Funny Money (2007)Reviewed By David Cornelius
Posted 04/08/07 20:27:43
If you think Chevy Chase has hit the rockiest of rock bottoms possible with such titles as “Karate Dog,” “Doogal,” and “Zoom,” I offer for your consideration “Funny Money,” a comedy so dreadful that “Snow Day” begins to look like the high point of the actor’s recent output.It’s a cross between the John Cusack comedy “Money for Nothing” and the Sylvester Stallone irritation-fest “Oscar.” You see, Henry (Chase) accidentally picked up the wrong briefcase, one filled with four million bucks. And he figures it’s time to skip town pronto before the owners of the cash arrive. But wouldn’t ya know it, his wife is throwing him a surprise birthday party, and everyone’s stopping over just when he’s hoping to skedaddle. As more people find out about the cash, everyone begins trying to pull a switcheroo with matching briefcases, leaving folks wondering who’s got the dough.
As a play, one could imagine it working, heavy on the maybe. All the main action takes place in Henry’s home, where characters come and go with mounting frenzy, just like any other screwball farce. Of course, “just like any other screwball farce” is the key phrase here: there are no surprises to the surprises, so to speak, and the comedy rolls along with a weak “manic” energy that just doesn’t go anywhere. For an attempt at the genre, it’s stale, limp, and rather obnoxious.
It’s also strained. Boy howdy, is it strained. Henry works for a wax fruit company, one of those jobs that does indeed exist in real life but seems here to be plucked out of the “goofy comedy job” vault. It’s meant to be quirky and fun, yet the movie refuses to do anything with the notion - there are no fake food jokes, no witty one-liners about faux apples, no plot points regarding imitation groceries. There’s an unspoken running gag early in the picture in which Henry repeatedly, absent-mindedly places wax bananas into his pockets, yet the script then boldly refuses to deliver a single, simple banana-in-your-pocket gag.
There’s also a whole subplot involving Romanian gangsters, one of which is killed with a couple of bullets to the face. Now, there are many ways in which bullets to the face can produce comedy, but none of them appear in “Funny Money.” Instead, the detour sours the story even more, as the killing is played for full-on serious value. That’s some serious buzzkill in a movie that can’t afford any.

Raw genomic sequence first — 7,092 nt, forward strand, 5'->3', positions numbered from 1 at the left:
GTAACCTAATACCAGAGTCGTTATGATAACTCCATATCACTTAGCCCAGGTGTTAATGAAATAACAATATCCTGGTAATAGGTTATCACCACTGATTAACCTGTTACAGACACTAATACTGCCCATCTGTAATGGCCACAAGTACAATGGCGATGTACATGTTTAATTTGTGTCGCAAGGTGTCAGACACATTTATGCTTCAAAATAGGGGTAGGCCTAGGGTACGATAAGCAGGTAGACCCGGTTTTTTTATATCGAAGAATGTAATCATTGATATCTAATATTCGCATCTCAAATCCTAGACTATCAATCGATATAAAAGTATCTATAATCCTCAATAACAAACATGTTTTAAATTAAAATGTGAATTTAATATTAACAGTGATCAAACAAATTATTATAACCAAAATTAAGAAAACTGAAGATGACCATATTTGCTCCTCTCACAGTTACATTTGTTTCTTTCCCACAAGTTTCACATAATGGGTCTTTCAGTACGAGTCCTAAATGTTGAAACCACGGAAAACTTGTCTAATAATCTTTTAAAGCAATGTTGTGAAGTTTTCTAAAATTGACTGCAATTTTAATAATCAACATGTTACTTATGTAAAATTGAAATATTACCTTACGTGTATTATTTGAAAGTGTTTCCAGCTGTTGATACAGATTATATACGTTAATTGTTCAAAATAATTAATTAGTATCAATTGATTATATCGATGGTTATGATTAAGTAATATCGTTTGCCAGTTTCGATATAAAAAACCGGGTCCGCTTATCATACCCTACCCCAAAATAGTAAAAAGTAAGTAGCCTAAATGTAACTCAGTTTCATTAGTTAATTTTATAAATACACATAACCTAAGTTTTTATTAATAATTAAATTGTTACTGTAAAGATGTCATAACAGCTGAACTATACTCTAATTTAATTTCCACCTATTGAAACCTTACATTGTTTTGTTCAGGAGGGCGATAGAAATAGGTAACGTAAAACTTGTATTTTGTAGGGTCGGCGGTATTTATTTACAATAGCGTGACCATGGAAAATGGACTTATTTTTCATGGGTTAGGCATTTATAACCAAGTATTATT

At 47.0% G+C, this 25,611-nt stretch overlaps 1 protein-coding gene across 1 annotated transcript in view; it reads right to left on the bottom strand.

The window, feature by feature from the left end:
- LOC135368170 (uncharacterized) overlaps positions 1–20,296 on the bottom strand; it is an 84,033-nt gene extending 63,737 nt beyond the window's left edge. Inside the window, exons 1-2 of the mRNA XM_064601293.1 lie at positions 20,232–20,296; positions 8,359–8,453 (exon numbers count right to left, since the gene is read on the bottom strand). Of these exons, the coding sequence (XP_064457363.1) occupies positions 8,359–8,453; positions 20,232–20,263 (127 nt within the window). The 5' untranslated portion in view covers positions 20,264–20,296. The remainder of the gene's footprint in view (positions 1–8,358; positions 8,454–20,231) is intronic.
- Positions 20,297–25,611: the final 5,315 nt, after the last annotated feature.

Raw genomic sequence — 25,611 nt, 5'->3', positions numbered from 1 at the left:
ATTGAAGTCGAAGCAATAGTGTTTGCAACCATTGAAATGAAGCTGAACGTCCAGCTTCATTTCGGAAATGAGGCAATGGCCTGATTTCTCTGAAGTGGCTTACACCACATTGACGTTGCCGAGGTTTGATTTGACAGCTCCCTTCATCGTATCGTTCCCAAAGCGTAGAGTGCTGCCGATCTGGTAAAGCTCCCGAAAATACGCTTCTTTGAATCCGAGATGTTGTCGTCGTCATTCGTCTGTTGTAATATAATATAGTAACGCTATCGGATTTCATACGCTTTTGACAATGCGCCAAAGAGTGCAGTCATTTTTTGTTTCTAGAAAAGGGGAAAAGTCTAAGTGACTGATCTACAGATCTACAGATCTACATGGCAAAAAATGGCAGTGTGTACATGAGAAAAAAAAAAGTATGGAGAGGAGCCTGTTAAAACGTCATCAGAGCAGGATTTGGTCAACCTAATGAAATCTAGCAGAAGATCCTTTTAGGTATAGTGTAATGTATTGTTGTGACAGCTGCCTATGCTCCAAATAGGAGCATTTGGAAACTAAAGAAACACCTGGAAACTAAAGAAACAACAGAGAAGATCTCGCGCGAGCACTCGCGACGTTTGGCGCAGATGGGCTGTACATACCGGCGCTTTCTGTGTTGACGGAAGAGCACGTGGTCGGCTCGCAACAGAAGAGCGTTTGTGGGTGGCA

Back to the house. We’re tossed a parade of “colorful characters” (read: overly hammy performances from actors who should know better): Penelope Ann Miller as Henry’s shrill wife; Christopher McDonald as Henry’s slimy best friend; Armand Assante as a crooked cop who wants a cut of the money; Robert Loggia as Henry’s sexed-up (and later boozed-up) boss; Guy Torry as a frustrated cabbie (oh, will nobody pay his fare during the entire evening?) who breaks into comedy routines for no reason; Kevin Sussman as a beleaguered cop who just wants someone to ID Henry’s body (he thinks Henry’s dead, ha ha); Rebecca Wisocky as an art gallery owner with an insatiable appetite for the kinky. (OK, they try to make a wax banana gag work with that last one, but oh, how it fails.)
As the movie continues and the pace quickens, the movie tries with increasing frustration to pull laughs out of stagnant material. For an anything-goes comedy, the material is disappointingly unimaginative: the biggest laughs are supposed to come when the good cop thinks Henry and the bad cop are not wearing pants; or when Henry has to come up with a quick cover for why other people are calling him Henry, lest the good cop figure things out; or when Penelope Ann Miller falls down the stairs, ending with a summersault; or when the cabbie wrecks his car. There is not a moment in this film that will not have you rolling your eyes, groaning, and/or yawning. This is attempted comedy at its most embarrassing.
“Funny Money” (despite the title, the film has nothing to do with counterfeit currency) is adapted from a reportedly popular British play by Ray Cooney, with a screenplay by Harry Basil (responsible for most of Rodney Dangerfield’s miserable end-of-career direct-to-video output) and Leslie Greif (a veteran producer of lower-rung TV and DTV fare; Greif also directs, his first feature since 1997’s “Keys to Tulsa”). The movie was filmed in Romania, a place where low budget producers take their pictures when they cannot afford anywhere else. This is usually done for action and horror films; “Funny Money” is the first American comedy I know to be shot there, which is stranger still considering most of the movie occurs indoors. (A Romanian town was done up to look like Hoboken, and one wonders if, once you factor in airfare and room and board for the large cast, such a thing is actually cheaper than just shooting a couple exterior shots in Hoboken itself.)
To avoid the stigma of being branded a direct-to-video title, the producers then ran the film for seven days at four Los Angeles theaters, wherein it pulled in an average of $711 per theater for the entire week. I mention this not because I enjoy box office gossip (I don’t), but only to raise the question: how did the once-brilliant star of “Caddyshack,” “Vacation,” and “Fletch” wind up here, headlining a movie that wound up dumped into a minimum theatrical run in order to fulfill some contractual obligation, a movie that got slapped with the same grab-your-tax-credit-and-run release plan as a Steven Seagal flick, a movie that’s utterly, depressingly unwatchable?Sigh. Welcome, Mr. Chase, to the absolute bottom of your career. Please come back soon.
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